Foundation in the U.S. will develop an engineered strain of bacteria
used to ferment beans in traditional Asian and African diets, to
display an antigen from the Tuberculosis bacterium.
The engineered bacillus will then be
used to make the traditional Asian dish natto, which can serve as a
kind of oral vaccine to elicit a strong immune response.
If successful, this strategy can be used
to introduce a variety of disease antigens through culturally
David Clapham of Children's Hospital
Boston in the U.S. will develop and test a nanoparticle
contraceptive that releases sperm tail inhibitors in response to
vaginal pH changes or exposure to prostatic fluid.
If successful, the nanoparticles could
be incorporated into a vaginal gel to block sperm motility required
tool For Traditional Ceremonies In Africa
Kathleen Sienko of the University of
Michigan in the U.S. has developed a prototype circumcision tool for
use in traditional ceremonies in Africa, and seeks to demonstrate
the functionality, cultural suitability, and potential for low-cost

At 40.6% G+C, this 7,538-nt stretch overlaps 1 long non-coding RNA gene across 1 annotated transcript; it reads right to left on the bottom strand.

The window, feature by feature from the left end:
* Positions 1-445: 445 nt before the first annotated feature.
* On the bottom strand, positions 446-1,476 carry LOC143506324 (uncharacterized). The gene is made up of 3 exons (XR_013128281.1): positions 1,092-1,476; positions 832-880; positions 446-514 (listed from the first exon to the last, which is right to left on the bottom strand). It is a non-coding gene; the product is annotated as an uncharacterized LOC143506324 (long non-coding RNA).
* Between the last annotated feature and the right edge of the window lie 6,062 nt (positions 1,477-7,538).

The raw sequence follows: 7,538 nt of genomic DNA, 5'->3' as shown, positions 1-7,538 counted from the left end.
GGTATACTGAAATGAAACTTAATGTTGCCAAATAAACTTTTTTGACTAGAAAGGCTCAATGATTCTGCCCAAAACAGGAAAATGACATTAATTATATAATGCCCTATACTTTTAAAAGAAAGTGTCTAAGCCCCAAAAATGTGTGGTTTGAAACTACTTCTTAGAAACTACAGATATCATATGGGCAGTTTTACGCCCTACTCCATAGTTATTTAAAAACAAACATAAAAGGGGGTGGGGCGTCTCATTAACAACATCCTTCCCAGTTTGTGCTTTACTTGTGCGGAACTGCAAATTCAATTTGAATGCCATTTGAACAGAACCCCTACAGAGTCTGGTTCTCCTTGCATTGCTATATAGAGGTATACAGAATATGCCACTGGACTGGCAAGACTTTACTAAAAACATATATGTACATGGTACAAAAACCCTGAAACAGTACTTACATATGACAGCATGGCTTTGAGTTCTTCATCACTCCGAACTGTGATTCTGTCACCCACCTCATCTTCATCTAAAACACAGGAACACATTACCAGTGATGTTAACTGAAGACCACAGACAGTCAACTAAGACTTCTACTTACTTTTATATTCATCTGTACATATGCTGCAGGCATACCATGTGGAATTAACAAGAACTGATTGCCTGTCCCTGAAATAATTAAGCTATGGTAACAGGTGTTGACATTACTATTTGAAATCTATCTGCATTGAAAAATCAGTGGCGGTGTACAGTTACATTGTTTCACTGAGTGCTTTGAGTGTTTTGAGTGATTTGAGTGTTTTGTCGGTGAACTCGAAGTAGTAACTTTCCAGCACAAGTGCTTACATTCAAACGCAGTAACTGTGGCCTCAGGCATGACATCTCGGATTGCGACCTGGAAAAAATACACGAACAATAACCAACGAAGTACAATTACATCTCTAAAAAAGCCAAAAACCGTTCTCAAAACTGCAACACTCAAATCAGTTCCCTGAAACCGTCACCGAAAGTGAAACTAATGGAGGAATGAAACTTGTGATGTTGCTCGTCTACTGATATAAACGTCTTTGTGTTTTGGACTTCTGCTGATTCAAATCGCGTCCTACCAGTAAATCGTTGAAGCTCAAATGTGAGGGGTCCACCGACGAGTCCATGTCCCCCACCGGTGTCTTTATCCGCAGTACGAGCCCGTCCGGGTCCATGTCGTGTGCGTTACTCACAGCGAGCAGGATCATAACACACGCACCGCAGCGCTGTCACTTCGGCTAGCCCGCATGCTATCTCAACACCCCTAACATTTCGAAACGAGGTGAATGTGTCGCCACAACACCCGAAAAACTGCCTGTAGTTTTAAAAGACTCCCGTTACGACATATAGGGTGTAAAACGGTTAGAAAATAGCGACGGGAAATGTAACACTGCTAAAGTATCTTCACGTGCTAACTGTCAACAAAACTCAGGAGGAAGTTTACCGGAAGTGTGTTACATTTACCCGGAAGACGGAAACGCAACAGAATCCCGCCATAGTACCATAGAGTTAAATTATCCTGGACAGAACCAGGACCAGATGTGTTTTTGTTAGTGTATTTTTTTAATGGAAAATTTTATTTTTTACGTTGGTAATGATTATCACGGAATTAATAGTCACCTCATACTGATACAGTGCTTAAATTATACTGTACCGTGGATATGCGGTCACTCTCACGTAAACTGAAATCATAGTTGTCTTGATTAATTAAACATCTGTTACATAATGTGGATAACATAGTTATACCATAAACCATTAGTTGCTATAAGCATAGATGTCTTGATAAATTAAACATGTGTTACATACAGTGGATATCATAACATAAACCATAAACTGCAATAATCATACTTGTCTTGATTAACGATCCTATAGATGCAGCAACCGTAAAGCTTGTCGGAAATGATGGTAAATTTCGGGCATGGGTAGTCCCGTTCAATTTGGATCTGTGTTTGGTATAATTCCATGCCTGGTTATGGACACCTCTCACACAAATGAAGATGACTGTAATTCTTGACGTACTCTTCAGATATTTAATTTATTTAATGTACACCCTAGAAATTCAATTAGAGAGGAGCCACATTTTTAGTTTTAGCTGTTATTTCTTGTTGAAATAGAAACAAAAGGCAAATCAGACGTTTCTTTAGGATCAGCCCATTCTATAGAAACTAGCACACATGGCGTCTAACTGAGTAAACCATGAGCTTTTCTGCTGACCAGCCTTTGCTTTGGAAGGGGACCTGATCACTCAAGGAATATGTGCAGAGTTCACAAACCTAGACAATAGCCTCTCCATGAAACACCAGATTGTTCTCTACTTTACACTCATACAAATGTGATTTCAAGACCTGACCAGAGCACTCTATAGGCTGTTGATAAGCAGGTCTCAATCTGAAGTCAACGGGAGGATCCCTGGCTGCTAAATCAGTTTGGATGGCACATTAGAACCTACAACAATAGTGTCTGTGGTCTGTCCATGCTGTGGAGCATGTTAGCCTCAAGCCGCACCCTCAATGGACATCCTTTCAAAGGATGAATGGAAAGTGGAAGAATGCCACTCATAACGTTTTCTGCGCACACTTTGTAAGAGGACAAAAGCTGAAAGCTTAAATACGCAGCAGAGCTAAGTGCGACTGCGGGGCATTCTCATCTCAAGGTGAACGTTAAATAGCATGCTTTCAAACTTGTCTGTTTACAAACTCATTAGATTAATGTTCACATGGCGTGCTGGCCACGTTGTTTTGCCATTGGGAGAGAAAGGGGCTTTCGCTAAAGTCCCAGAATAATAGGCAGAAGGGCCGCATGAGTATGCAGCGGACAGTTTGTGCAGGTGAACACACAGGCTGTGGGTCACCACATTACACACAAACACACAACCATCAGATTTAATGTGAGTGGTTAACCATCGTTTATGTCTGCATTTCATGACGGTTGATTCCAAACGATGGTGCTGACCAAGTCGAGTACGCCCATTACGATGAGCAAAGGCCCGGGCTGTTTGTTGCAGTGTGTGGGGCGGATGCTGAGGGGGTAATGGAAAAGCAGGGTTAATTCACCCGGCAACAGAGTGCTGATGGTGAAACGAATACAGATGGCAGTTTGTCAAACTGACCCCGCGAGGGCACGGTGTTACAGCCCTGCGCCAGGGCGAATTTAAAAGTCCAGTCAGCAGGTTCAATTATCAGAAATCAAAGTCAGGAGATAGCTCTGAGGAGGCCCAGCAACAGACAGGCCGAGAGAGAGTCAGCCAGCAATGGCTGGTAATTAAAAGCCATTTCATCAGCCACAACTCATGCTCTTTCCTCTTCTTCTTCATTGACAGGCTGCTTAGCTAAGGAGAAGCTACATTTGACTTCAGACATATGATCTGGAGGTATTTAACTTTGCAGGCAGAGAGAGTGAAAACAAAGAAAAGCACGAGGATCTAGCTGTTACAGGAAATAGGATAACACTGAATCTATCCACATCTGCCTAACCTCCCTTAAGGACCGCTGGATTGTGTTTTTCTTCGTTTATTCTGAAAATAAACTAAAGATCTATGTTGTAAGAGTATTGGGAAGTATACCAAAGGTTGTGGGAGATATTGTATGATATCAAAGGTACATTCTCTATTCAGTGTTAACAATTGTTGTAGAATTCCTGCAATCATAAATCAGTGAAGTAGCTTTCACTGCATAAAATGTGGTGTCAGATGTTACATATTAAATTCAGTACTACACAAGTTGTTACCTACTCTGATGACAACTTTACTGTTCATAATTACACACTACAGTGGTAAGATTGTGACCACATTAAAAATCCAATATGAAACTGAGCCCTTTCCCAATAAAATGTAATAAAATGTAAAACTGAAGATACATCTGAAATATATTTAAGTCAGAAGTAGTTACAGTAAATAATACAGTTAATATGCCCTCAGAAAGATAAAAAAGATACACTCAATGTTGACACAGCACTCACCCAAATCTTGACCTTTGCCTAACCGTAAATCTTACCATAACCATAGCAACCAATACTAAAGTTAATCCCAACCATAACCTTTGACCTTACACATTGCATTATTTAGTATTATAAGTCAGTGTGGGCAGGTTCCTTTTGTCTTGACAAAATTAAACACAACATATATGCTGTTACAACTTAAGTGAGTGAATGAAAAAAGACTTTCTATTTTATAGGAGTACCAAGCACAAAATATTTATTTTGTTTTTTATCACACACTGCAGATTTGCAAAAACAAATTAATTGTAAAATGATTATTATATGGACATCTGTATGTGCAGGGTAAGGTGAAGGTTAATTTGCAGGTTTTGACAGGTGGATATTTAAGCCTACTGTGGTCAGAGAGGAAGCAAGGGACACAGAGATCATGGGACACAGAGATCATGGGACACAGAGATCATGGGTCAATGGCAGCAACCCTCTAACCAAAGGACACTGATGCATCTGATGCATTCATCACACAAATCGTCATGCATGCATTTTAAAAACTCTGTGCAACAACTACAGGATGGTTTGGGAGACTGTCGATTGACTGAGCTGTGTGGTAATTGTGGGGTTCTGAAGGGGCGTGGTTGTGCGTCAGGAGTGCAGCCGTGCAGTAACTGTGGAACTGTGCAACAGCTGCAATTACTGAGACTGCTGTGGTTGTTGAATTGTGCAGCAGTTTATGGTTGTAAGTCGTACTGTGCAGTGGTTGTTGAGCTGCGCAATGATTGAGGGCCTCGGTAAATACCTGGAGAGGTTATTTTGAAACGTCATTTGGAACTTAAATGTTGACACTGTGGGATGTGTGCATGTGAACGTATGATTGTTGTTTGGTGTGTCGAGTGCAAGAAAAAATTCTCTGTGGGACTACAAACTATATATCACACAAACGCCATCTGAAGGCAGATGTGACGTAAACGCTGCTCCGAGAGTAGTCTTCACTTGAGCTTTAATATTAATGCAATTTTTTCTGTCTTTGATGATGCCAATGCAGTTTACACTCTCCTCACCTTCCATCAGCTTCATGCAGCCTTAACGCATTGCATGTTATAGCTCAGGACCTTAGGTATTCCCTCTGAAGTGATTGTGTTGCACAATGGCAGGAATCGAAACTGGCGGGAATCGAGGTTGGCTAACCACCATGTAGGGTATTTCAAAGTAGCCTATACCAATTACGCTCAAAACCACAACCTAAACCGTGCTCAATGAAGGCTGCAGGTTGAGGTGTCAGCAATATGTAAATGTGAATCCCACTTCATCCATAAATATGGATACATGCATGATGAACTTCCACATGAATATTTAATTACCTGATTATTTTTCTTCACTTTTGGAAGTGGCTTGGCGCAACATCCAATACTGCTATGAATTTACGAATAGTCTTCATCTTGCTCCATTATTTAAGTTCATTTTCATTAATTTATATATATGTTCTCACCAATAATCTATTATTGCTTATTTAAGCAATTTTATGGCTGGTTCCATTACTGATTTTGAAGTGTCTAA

mass production of the device.
Such a tool could increase the
circumcision rates leading to lower rates of HIV transmission in the
Chemosensory Molecules as Novel Contraceptives
John Ngai and Scott Laughlin of the
University of California, Berkeley in the U.S. seek to identify
chemical compounds in the female reproductive system that guide
sperm cells to the egg.
By characterizing these "odorants,"
synthetic versions can be produced and administered to disrupt this
navigation system thus inhibiting fertilization.
Milk Containing Human Antimicrobial Protein
Hironori Matsushima of the University of
Toledo in the U.S. will test the hypothesis that adding an
antimicrobial peptide to powdered milk products can confer
protection against enteric diseases.
Research will focus on testing the
peptide for its ability to kill pathogens in stomach conditions, and
on its ability to maintain integrity through the milk pasteurization
and drying processes.
Ultrasound as a
Long-Term, Reversible Male Contraceptive
James Tsuruta and Paul Dayton of the
University of North Carolina, Chapel Hill will study the ability of
therapeutic ultrasound to deplete testicular sperm counts.
Characterizing the most beneficial
timing and dosage could lead to the development of a low-cost,
non-hormonal and reversible method of contraception for men.